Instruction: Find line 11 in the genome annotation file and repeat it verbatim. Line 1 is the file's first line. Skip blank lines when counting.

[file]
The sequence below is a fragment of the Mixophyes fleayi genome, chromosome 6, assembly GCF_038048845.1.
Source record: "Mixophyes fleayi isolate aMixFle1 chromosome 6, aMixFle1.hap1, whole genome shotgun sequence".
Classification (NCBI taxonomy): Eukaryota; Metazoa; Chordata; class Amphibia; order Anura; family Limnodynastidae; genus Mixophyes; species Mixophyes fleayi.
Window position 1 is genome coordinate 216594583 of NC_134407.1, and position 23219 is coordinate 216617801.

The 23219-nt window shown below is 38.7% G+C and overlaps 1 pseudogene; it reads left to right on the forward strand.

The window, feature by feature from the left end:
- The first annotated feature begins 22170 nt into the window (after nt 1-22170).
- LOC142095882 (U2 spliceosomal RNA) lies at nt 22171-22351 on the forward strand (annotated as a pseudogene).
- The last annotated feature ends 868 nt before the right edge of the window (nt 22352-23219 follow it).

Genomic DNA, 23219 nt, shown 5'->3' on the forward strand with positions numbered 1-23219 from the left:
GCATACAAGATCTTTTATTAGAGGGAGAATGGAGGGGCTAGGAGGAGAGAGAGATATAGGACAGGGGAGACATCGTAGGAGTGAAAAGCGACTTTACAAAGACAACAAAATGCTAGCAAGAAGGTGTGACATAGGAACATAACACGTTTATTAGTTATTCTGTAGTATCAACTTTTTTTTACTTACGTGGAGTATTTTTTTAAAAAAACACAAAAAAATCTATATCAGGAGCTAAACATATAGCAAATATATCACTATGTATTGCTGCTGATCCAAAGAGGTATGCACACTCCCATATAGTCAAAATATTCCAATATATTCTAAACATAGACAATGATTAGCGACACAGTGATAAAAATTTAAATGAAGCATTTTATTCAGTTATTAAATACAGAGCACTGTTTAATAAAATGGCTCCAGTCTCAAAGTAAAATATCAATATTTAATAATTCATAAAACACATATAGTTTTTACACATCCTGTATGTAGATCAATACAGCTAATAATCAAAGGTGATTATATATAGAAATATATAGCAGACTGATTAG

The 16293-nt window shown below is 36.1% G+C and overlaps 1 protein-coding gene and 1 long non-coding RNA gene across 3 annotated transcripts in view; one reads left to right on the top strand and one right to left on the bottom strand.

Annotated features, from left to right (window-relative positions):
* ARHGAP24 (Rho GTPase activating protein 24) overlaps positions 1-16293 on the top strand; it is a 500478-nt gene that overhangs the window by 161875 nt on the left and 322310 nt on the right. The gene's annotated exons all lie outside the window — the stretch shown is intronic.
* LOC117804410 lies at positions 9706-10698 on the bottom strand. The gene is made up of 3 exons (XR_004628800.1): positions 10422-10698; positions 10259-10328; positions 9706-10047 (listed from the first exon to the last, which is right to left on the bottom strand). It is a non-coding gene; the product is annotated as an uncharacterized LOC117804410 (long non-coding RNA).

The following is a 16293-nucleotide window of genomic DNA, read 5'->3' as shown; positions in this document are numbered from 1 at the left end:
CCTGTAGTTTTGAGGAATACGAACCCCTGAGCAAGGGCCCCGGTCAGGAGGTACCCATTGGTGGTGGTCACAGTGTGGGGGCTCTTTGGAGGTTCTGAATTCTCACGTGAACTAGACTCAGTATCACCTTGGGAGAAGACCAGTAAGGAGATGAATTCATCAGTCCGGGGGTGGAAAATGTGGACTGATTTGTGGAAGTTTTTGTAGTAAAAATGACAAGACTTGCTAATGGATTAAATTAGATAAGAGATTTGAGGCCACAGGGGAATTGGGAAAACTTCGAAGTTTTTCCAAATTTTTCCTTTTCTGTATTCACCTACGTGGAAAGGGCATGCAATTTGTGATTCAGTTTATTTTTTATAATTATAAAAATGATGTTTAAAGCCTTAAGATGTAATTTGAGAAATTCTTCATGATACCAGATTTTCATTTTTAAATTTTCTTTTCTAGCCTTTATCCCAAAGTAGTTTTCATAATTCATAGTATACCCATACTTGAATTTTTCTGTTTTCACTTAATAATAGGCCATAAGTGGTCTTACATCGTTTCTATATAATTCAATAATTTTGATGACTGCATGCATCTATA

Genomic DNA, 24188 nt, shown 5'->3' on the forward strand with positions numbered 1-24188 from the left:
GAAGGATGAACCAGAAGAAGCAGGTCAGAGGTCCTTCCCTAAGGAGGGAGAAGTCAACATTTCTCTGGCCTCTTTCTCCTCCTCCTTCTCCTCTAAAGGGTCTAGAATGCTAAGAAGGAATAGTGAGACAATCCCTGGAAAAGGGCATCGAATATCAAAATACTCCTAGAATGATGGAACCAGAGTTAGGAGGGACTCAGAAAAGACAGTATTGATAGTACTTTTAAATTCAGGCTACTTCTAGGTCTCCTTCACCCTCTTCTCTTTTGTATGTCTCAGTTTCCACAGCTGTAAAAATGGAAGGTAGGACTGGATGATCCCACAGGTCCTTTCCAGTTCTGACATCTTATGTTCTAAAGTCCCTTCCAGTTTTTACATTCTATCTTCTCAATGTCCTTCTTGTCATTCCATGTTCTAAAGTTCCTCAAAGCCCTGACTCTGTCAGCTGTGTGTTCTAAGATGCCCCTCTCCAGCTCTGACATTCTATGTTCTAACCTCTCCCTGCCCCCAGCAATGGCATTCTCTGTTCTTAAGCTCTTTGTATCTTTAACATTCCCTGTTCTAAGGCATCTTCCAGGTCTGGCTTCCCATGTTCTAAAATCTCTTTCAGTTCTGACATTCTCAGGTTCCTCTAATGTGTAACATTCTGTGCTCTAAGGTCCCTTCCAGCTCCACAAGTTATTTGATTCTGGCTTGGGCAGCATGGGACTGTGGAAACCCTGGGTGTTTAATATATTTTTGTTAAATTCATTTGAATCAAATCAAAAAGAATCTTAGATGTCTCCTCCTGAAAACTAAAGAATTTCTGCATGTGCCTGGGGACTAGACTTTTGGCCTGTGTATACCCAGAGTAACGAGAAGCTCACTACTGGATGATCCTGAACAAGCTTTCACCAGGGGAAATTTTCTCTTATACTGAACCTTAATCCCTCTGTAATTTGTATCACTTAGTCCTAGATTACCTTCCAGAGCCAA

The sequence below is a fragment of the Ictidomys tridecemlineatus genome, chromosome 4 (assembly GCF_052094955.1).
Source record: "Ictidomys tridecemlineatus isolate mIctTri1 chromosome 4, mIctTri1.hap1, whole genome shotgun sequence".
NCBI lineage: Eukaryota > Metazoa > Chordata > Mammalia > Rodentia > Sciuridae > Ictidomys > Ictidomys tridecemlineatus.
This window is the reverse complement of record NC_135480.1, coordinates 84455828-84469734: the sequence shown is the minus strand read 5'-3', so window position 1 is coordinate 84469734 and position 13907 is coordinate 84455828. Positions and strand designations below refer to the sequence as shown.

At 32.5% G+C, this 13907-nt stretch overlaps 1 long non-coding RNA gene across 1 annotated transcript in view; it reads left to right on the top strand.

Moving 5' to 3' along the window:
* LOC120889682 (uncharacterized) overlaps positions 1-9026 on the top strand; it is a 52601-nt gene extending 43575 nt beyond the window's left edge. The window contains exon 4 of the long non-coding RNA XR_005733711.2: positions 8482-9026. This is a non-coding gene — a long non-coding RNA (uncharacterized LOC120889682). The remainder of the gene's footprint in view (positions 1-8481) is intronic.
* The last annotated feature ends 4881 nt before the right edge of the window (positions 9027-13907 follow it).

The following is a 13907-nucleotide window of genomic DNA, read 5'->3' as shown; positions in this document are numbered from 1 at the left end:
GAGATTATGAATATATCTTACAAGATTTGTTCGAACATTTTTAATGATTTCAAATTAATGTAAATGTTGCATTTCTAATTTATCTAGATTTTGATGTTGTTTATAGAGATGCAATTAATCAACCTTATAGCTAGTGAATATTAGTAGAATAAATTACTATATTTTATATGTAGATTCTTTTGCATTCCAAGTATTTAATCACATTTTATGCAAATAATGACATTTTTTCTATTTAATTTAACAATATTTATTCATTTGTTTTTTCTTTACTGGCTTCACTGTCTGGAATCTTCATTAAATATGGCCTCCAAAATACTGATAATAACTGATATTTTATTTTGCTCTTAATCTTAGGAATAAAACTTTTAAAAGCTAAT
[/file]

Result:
GCATACAAGATCTTTTATTAGAGGGAGAATGGAGGGGCTAGGAGGAGAGAGAGATATAGGACAGGGGAGACATCGTAGGAGTGAAAAGCGACTTTACAAAGACAACAAAATGCTAGCAAGAAGGTGTGACATAGGAACATAACACGTTTATTAGTTATTCTGTAGTATCAACTTTTTTTTACTTACGTGGAGTATTTTTTTAAAAAAACACAAAAAAATCTATATCAGGAGCTAAACATATAGCAAATATATCACTATGTATTGCTGCTGATCCAAAGAGGTATGCACACTCCCATATAGTCAAAATATTCCAATATATTCTAAACATAGACAATGATTAGCGACACAGTGATAAAAATTTAAATGAAGCATTTTATTCAGTTATTAAATACAGAGCACTGTTTAATAAAATGGCTCCAGTCTCAAAGTAAAATATCAATATTTAATAATTCATAAAACACATATAGTTTTTACACATCCTGTATGTAGATCAATACAGCTAATAATCAAAGGTGATTATATATAGAAATATATAGCAGACTGATTAG